Discussion in 'Landscape Architecture and Design' started by guntruck, Feb 10, 2001.

  1. guntruck

    guntruck LawnSite Senior Member
    Messages: 527

    Where can i get some good information on different types of grasses. Im going to start aeration and overseeding this year and would like to know where i can find out what grasses are best for around here.

  2. Lanelle

    Lanelle LawnSite Bronze Member
    Messages: 1,361

    Check with the local chapter of the PGMS. In the DC area, we use improved tall fescues with a small % of bluegrass mixed in for good residential lawns. The Maryland Turfgrass Council can help you also. Contacting the U. of Maryland is probably the best way to get in touch with these various organizations.
  3. BRL

    BRL LawnSite Bronze Member
    Messages: 1,211

  4. kutnkru

    kutnkru LawnSite Silver Member
    Messages: 2,662


    Try contacting the Lesco in your area. They will be able to tell you the information you need to know. If this is not an option, talk to a local nursery or someone who does hydro-seeding. They too will be able to point you in the direction as to what seed types are the best for your geographical location. Sometimes places such as Lowe's or HomeDepot will sell a "contractors mix" and this can give you an idea on where to start as well.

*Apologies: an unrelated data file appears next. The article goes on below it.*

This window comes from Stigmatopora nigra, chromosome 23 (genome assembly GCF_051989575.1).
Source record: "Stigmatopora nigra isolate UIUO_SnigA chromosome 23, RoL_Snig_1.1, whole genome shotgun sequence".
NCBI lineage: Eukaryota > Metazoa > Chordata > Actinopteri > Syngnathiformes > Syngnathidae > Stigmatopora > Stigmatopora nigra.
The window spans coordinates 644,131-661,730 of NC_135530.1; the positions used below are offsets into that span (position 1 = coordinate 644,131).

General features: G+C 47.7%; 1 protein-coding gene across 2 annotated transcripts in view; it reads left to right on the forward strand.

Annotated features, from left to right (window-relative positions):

Hope this helps.
  5. BRL

    BRL LawnSite Bronze Member
    Messages: 1,211

    It has come to my attention that my posted links are not good ones (the E-mail at MDU might be good). I got these from the December issue of Landscape Management and I apologize for not checking them before posting them. I will be contacting them to find out what's up.

    It has been my experience that any seed labeled "contractor's mix" is a cheap seed consisting of mostly inferior annual ryes that don't grow in thick & die off quick. They are marketed to contractors that need to get turf established extremely quickly, usually to obtain Certificates of Occupancy for the building or home they use it at. I have gotten many turf renovation, or at least overseeding jobs after people used "contractor's mixes".
  6. lawman

    lawman LawnSite Member
    Messages: 199

    Try your local LESCO they should know what is best for your area. That is how I use and the seed has worked great for me so far. .02 cents

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